“You give this tablet to someone who has never had Internet or a smartphone. There are not 200 icons on it. We made it very simple,” Valanciute said, “And we designated one full-time staff member to do nothing but deliver these tablets and do one-on-one training.”

“Human to human connection is diminishing over time. But the good news is … seniors are smart people. With the right support and the right rhythm to the learning, they will be life-long technology users.”
Simona Valanciute, president of San Diego Oasis

The situation was similar for San Diego County administration, which was responsible for reaching people who needed COVID-19 tests and, later, vaccinations.

“In terms of our COVID response, there were two groups when we started. Those that had the ability with technology and knew how to use that, and the other groups that did not,” said Nick Macchione, director of the San Diego County health and human services agency.

The county provided information about COVID-19 testing and vaccination online. But the pandemic required an additional effort to reach people who were not digitally connected.

“The key thing was connecting with people where they’re at. Where they were living. So literally the old fashioned knocking on doors. Or going to markets and going to different civic organizations. Places of worship,” Macchione said.

County officials acknowledge that not everything worked very well, whether it was reaching people online or otherwise. There were very long waits when people tried to call San Diego’s 211 service for COVID-19 information. The state’s MyTurn vaccination appointment site was known to be "glitchy" and could be very difficult to use.

Macchione said the county ramped up staffing for the 211 service, in response to the long waits. And the state website, MyTurn?

"Having a centralized way to do vaccinations ... It was a valiant attempt. It was a clumsy rollout and was frustrating. But like in all things, this was innovation on the fly and this was never done before," Macchione said.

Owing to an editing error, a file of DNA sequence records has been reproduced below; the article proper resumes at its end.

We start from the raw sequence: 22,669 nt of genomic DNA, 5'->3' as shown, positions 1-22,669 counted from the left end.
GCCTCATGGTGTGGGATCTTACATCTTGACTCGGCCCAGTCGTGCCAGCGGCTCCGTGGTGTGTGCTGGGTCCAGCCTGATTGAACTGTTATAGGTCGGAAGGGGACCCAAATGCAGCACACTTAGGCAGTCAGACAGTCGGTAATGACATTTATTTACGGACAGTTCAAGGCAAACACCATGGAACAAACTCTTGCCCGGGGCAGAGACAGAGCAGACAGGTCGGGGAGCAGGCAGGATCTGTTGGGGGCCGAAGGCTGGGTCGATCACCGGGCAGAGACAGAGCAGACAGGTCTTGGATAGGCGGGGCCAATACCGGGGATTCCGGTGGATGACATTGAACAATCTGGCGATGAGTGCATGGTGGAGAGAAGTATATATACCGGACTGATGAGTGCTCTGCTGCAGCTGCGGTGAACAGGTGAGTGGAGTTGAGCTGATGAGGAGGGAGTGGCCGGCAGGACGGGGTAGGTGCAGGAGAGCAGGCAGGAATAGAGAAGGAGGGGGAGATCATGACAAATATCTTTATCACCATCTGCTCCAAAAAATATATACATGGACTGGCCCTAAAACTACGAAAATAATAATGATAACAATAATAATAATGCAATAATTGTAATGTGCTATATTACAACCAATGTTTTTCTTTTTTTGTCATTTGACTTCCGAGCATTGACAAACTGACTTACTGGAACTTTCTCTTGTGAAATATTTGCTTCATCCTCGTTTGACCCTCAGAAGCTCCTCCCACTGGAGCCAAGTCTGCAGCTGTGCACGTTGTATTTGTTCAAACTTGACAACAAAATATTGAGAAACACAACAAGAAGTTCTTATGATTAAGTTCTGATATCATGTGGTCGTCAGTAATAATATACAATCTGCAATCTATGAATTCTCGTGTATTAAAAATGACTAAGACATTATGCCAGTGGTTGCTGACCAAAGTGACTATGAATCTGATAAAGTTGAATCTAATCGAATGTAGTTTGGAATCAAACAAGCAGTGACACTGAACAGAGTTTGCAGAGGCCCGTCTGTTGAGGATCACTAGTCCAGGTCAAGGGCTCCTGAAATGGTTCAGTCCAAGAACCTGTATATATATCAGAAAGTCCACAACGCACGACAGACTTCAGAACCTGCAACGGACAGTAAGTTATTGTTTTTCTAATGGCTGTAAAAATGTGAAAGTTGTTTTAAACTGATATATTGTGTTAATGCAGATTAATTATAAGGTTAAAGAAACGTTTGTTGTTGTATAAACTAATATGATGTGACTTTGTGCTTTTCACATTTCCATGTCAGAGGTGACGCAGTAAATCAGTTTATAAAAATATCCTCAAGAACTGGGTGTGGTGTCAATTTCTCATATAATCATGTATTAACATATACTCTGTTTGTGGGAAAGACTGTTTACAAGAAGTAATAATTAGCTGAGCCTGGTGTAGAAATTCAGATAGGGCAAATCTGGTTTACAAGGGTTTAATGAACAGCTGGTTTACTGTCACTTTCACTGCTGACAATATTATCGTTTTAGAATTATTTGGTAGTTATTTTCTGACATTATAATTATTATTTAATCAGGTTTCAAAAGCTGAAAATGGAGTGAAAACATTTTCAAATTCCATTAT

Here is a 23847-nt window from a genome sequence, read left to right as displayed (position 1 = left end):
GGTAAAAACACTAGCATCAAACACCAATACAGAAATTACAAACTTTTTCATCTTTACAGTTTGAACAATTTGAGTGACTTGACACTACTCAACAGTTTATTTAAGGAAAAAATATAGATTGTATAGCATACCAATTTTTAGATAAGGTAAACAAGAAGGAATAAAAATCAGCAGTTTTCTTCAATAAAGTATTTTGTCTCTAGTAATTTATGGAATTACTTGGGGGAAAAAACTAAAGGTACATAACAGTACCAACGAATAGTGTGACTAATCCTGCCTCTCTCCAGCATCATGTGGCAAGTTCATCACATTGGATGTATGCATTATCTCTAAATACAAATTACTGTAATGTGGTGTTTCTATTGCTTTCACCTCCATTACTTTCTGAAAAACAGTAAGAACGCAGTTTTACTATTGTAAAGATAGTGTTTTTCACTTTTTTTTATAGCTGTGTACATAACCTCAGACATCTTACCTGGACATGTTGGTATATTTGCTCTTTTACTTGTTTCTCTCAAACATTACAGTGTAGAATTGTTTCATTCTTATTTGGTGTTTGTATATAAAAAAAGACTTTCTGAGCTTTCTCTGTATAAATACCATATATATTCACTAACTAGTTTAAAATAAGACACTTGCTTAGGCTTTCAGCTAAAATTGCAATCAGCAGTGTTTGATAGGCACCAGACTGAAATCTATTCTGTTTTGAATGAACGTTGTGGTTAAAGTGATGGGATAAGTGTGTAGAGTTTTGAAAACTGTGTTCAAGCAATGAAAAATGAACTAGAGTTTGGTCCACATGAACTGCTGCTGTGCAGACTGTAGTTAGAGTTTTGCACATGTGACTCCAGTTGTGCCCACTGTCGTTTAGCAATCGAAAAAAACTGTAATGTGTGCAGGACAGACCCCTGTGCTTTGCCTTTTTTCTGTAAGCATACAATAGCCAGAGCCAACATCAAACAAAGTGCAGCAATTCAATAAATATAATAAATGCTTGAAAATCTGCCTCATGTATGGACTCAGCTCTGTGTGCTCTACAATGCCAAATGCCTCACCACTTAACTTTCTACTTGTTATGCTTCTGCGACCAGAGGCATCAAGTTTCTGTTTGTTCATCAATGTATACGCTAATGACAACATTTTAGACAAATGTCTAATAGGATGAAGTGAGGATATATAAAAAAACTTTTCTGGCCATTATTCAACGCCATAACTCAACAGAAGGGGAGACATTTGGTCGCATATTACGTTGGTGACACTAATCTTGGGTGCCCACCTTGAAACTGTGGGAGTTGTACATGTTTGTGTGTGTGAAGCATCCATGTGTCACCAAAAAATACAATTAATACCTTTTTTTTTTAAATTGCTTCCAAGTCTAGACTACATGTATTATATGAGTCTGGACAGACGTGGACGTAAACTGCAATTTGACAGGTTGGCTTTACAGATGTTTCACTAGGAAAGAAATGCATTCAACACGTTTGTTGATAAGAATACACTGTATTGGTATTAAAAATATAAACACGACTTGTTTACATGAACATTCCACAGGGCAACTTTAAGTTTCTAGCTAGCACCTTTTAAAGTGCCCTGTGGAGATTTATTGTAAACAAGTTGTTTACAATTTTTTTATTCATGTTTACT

San Diego County also took steps to try to help people use the Internet. It created “how-to” videos to teach seniors to order groceries online or set up a Facebook account.

Today, Macchione said he thinks San Diego has a much more sophisticated elderly population when it comes to technology. Valanciute agreed, and added that social realities today demand that old people work to join the digital realm.

“Human to human connection is diminishing over time. But the good news is … seniors are smart people. With the right support and the right rhythm to the learning, they will be life-long technology users,” Valanciute said.

Kubacki was one of those seniors who had to learn to use a computer tablet, provided by San Diego Oasis. She said taking classes on Zoom has opened up her world.

“I started taking a language class, which I never had the time for before. But there we are online,” Kubacki said. “Art classes … the teacher is talking about some part of a painting and I’m able to spread it out and take a look at it.”

But she adds that life with a computer only gets you so far.

“I wouldn’t be someone who would be sitting in front of it all day. There are a lot of other things to do in life!”